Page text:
This information may spark memories of high school biology, Gregor Mendel, and the punnet square (which, it turns out, isn’t an accurate representation of genetic recombination after all). Via that model, we learned that a Bb-father and a Bb-mother can have a bb-child. However, it’s far more complicated than that because it turns out that two blue-eyed parents can have a brown-eyed child, which is where things get trickier. 

If this type of stuff gets you excited, visit Khan Academy’s post, Probabilities in Genetics

You can improve vision using eye exercises

We absolutely encourage patients to do eye exercises because they strengthen the eye muscles and maintain healthy coordination between the eyes, optic nerve, and brain. However, eye exercises don’t improve vision in the way you might think.

Most refractive errors are due to anatomical issues that are impossible to correct with exercises (LASIK surgery is available for some of those). That said, eye exercises can support focus and reduce blurred vision for patients with issues related to optical coordination, eye movement, or weakened eye muscles. Optometrists always let patients know if they’d benefit from eye exercises.

Wearing someone else’s glasses damages your eyes

Here’s another one we’ve heard repeatedly. We guess that, like the TV myth, parents are the ones who said this to keep kids from playing around with their glasses – or a sibling’s glasses. In any case, wearing eyeglasses with the wrong prescription won’t be comfortable and almost inevitably causes eye strain, but it doesn’t cause permanent damage.

Wearing glasses weakens the eyes and makes vision worse

Wearing glasses or contact lenses cannot weaken the eyes or worsen vision. These tools are external optical aids and they don’t change eye anatomy in any way. We prescribe corrective lenses to treat nearsightedness, farsightedness, astigmatism, and presbyopia; none of them is correctable without glasses or surgery. 

The only exception to that are glasses specifically designed to treat children with a lazy eye or crossed eyes. These glasses are specifically designed to strengthen the weaker eye muscles and coordinate them with the stronger eye. If there are no existing refractive errors once a lazy eye or crossed eyes are correct, these kids get to go glasses-free once the issue is corrected.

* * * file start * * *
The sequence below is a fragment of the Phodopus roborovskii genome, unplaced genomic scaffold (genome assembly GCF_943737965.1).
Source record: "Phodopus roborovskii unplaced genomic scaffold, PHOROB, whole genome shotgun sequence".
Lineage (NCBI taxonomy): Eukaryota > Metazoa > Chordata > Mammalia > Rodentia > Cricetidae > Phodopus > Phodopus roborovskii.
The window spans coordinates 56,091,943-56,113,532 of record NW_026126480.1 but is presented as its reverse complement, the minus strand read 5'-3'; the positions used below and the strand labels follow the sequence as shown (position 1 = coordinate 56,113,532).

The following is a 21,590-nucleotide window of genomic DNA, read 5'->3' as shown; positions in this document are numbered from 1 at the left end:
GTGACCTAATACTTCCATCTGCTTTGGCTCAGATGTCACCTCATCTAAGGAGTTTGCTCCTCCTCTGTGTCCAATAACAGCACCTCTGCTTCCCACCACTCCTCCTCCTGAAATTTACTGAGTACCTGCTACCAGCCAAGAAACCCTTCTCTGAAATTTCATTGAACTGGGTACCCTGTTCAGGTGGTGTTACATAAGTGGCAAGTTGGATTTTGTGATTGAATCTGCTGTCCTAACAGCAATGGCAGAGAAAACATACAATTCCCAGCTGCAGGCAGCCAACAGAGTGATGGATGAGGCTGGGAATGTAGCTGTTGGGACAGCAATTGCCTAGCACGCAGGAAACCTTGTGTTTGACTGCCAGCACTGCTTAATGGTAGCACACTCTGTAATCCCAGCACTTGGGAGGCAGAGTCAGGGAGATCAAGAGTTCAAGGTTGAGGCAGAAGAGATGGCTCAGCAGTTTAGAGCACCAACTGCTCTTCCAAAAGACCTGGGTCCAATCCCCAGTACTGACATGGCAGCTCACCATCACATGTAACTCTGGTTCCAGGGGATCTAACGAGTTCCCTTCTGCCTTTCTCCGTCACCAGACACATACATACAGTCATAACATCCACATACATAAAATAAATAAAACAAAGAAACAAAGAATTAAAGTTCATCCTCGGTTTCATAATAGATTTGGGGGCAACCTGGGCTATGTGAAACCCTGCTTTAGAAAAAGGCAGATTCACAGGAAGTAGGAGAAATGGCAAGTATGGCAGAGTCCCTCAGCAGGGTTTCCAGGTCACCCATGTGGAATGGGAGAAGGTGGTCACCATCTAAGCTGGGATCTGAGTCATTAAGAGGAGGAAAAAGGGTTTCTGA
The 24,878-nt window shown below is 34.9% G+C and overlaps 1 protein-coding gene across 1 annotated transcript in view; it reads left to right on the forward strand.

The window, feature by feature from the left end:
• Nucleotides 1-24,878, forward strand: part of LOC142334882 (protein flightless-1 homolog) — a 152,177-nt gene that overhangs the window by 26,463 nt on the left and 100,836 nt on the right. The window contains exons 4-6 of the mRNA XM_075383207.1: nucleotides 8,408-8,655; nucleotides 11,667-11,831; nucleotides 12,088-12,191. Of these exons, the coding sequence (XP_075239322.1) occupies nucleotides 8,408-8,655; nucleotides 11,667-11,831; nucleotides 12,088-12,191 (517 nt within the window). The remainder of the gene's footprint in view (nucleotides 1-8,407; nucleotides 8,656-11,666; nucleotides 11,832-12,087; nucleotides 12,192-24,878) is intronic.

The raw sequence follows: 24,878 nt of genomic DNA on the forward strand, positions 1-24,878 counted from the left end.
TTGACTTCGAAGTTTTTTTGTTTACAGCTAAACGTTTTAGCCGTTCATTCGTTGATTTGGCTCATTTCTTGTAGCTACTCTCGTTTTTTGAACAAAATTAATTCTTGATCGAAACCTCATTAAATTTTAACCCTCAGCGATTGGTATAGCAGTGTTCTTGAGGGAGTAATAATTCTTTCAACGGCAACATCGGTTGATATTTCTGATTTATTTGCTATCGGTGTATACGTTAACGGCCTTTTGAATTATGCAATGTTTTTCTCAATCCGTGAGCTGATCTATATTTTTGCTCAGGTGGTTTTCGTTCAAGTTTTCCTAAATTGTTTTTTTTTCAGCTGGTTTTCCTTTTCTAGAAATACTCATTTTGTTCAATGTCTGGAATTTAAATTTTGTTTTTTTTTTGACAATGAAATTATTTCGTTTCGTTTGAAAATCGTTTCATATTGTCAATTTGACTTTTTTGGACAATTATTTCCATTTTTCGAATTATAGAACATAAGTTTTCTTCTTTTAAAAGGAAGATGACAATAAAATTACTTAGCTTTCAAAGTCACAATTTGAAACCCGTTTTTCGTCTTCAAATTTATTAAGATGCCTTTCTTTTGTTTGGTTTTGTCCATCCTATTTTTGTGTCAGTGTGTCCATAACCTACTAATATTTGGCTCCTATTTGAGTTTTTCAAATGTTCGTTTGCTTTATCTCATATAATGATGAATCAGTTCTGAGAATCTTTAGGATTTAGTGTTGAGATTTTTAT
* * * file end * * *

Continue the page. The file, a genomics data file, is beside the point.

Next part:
20/20 vision is “perfect vision”

That is not necessarily the case. According to the AOA:

20/20 vision is a term used to express normal visual acuity (the clarity or sharpness of vision) measured at a distance of 20 feet. If you have 20/20 vision, you can see clearly at 20 feet what should normally be seen at that distance. If you have 20/100 vision, it means that you must be as close as 20 feet to see what a person with normal vision can see at 100 feet.

However, there are plenty of eye or vision issues that coexist with 20/20 vision. For example, night blindness, issues with depth perception, or color blindness have no bearing on visual acuity. Also, glaucoma is a slow-developing eye condition that eventually causes blindness, but a person with glaucoma may retain 20/20 central vision for quite some time.

One Truth About Eyes & Eye Health: Annual Eye Exams Preserve Vision

There are our Top 10 myths about eyes and eye health. And we promised you one truth. 

The essential truth is that observing annual eye exams is the best thing you can do to protect your eyes and vision. Are you or your family overdue? Schedule an eye exam at the Atlantic Eye Institute.